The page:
Tuesday, April 15, 2014

Reproducing Stained Glass Kitchen Cabinets

Back in October, I was asked to bid on a stained glass commission to recreate 4 beveled kitchen cabinet panels. The panels were in a home which had been devastated by a fire.  I recently got the go-ahead to begin the work and I completed the four panels about two weeks ago.  The contractor had me deliver them this week, while his installer was on site. The newly reconstructed kitchen has come a long way since my first visit. I'm pleased for the homeowners that they'll soon be able to return to their home.  Here is the process of recreating the panels shown below.

The top two photos were taken by the homeowners before the fire.  They served as an excellent record for me to follow.  There are two pairs of panels.  One pair is 11" x 29", the other is 14" x 29".

 Notice the beautiful colored gems at the center of the panels. 

 Here's the kitchen on our initial site visit while it was undergoing renovations.  My husband Eric took all the pertinent measurements so that I could begin constructing the patterns for the panels.

As shown, each of these panels is surrounded by clear bevels.  Since the bevels cannot be cut, they present a design challenge.  The clear "Artique" background glass and the gems must be placed onto the pattern after the bevels are all in place.  In order to recreate these windows, I needed to locate 2" x 9" bevels which are available from only one supplier. I began by making a full-size outline of the outer border of each of the two sizes of panels.

Then, using a "fence" or "jig", I made a metal border around the edge so that the glass would not shift.  I carefully laid all of the various sizes of bevels into their place on the "cartoon" or paper pattern.  Each of the four panels required three 40mm jewels in Rose, Light Amber and Amethyst, four 1" x 2" corner bevels, six 2" x 9" bevels, and either two 1" x 10" bevels or two 1" x 7" bevels depending on the width of the panel.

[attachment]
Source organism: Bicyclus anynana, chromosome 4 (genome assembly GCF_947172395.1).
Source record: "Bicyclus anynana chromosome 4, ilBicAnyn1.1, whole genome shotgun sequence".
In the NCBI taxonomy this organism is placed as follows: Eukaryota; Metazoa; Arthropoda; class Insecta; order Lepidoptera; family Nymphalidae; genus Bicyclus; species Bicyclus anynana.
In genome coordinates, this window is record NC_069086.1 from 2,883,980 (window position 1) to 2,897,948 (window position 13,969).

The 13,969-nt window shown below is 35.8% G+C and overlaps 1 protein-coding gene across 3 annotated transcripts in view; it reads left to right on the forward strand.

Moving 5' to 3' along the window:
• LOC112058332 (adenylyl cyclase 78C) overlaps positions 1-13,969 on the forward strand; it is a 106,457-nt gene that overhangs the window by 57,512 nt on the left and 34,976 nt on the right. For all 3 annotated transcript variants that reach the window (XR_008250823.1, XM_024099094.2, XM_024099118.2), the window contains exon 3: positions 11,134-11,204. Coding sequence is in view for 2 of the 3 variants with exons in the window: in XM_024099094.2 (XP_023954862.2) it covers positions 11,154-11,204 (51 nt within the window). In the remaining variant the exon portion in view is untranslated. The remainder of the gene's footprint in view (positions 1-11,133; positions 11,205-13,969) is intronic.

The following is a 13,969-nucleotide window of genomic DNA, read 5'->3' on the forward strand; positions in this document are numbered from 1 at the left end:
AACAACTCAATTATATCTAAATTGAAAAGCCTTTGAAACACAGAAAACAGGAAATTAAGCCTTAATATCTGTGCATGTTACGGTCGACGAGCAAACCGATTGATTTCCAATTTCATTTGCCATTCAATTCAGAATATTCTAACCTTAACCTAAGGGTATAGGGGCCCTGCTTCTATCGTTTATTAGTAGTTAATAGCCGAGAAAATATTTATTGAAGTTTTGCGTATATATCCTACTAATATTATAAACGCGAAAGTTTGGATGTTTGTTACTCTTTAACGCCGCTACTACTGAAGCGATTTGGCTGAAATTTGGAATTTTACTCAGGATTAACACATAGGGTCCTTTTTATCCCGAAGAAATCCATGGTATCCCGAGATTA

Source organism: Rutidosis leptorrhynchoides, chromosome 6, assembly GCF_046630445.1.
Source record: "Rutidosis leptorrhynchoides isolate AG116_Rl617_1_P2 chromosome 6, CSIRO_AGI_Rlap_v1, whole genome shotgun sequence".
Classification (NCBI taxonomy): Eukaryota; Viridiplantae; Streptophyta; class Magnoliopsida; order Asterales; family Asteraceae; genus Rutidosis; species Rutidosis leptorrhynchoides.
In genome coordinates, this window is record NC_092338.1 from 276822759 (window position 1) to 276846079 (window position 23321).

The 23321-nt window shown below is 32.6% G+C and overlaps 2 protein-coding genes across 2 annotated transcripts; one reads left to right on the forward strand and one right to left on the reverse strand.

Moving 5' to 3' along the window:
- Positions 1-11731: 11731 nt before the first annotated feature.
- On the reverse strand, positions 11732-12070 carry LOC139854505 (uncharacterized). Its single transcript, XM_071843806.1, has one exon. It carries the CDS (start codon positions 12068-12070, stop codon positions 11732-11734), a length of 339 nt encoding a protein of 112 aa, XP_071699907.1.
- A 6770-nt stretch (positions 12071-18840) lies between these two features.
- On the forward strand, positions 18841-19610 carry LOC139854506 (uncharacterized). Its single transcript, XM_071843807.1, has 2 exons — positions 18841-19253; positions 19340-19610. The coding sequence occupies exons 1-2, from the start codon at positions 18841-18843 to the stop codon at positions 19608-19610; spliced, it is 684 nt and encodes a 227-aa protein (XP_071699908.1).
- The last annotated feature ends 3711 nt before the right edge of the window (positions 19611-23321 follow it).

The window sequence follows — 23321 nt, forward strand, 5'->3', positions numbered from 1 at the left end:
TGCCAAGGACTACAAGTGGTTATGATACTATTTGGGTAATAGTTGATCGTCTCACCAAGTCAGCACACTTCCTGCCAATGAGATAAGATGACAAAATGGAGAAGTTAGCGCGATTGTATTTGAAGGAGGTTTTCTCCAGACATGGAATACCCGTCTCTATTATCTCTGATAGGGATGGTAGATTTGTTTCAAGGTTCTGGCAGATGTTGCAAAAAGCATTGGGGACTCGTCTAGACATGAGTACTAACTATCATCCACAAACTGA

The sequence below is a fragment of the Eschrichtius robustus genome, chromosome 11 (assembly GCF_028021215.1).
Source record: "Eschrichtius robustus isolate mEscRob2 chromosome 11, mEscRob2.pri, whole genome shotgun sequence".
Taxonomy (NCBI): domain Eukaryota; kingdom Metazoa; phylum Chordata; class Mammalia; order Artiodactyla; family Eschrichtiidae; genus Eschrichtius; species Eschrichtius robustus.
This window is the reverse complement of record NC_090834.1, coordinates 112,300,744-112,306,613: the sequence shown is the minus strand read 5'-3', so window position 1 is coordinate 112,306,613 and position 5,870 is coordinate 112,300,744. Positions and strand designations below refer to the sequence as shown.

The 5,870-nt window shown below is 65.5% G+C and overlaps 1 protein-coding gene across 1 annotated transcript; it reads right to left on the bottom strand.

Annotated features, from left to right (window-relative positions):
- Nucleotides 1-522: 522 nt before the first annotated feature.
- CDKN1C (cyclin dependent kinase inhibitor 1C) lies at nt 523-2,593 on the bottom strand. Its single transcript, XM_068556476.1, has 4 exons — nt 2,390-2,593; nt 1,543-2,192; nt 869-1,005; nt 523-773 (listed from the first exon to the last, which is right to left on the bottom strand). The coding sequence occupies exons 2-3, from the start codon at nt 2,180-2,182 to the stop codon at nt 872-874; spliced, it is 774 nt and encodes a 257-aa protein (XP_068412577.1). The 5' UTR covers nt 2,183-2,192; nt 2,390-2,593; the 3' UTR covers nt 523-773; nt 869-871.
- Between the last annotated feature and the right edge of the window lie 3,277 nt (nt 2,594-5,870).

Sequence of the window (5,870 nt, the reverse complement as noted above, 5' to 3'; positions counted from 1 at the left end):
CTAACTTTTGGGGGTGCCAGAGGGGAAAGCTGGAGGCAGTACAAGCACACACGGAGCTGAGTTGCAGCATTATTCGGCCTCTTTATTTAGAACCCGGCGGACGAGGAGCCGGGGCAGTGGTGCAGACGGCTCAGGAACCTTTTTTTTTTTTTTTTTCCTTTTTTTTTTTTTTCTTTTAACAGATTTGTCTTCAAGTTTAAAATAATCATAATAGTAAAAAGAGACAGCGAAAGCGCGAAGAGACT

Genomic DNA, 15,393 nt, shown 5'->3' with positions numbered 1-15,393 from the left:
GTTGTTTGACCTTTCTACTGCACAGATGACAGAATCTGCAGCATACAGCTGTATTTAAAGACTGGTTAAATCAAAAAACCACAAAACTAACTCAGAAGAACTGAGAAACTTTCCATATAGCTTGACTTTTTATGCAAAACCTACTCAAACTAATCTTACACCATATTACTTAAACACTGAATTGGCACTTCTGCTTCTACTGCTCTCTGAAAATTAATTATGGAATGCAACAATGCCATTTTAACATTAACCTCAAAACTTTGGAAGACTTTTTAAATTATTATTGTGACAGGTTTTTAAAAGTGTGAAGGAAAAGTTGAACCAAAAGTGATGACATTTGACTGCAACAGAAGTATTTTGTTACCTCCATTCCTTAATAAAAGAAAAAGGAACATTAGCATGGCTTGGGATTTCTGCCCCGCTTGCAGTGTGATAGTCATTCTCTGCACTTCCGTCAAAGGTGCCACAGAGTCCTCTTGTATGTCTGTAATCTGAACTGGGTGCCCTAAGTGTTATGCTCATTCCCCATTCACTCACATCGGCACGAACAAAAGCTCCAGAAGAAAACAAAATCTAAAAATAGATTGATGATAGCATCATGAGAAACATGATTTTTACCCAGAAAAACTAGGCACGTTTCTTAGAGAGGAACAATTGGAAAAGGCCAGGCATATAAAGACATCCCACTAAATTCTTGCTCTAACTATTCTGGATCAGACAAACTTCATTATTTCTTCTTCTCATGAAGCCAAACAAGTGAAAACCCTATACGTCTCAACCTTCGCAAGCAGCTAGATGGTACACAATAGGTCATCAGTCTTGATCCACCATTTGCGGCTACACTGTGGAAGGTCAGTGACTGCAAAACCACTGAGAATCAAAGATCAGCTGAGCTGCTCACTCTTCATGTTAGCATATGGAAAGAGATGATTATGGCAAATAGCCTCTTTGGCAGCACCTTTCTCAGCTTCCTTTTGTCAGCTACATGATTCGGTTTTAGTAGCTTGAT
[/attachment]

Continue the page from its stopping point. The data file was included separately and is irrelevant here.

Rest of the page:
After each bevel was laid in place, I made a "sandwich" of a manila folder, carbon paper and the cartoon.  I then traced the pattern as shown.  Then I cut the outside border with regular scissors, and I cut the pattern pieces apart using stained glass cutting shears.  As shown below, these are double-bladed scissors which cut out a thin strip of paper between each piece.  This thin area will be taken up by the copper foil which will be applied later.

Notice that each piece of the pattern is given a unique letter and number.  I use a black Sharpie pen to write the pattern letter and number onto each piece of glass.  This is to prevent duplication of any pieces cut and serves to keep the entire project organized. Good pattern organization is essential, especially when working with pieces such as these, which are similar in size and shape. 
 Below, I've traced the pattern onto a piece of clear Artique glass.  This glass is transparent and has random lines running through it to mimic antique glass.  It is an excellent choice for this application.
 Straight cuts are made by resting a flat ruler alongside the traced line.  I then used an oil-filled pistol grip cutter, pressed at a 90 degree angle onto the glass, to score it.  (My left hand would be pressing down on the ruler but in this case, I'm holding the camera).  After the glass is scored, I tap repeatedly along the score line until the glass "loosens" and can be readily snapped in two.
 After each piece of glass is cut, the edges are ground with an electric grinder.  The purple sponge wicks up water from the reservoir which is beneath the cutting surface.  I'm wearing rubber fingers, found at any Staples or Office Depot.  These serve to protect my fingers from cuts and also help me to keep a firm grip on the wet glass.

Here is one of the panels, fully cut, labeled, and set in the "jig".  The pieces fit well, but not too snugly.  There should be a small amount of movement between the pieces.

Now I'm applying the "black back", self-adhesive copper foil to the center of the edge of each piece.  When using clear glass, "black back" is the foil of choice if the patina will be dark.   After the panel is soldered and the patina is applied, the copper foil will become all but invisible inside the glass.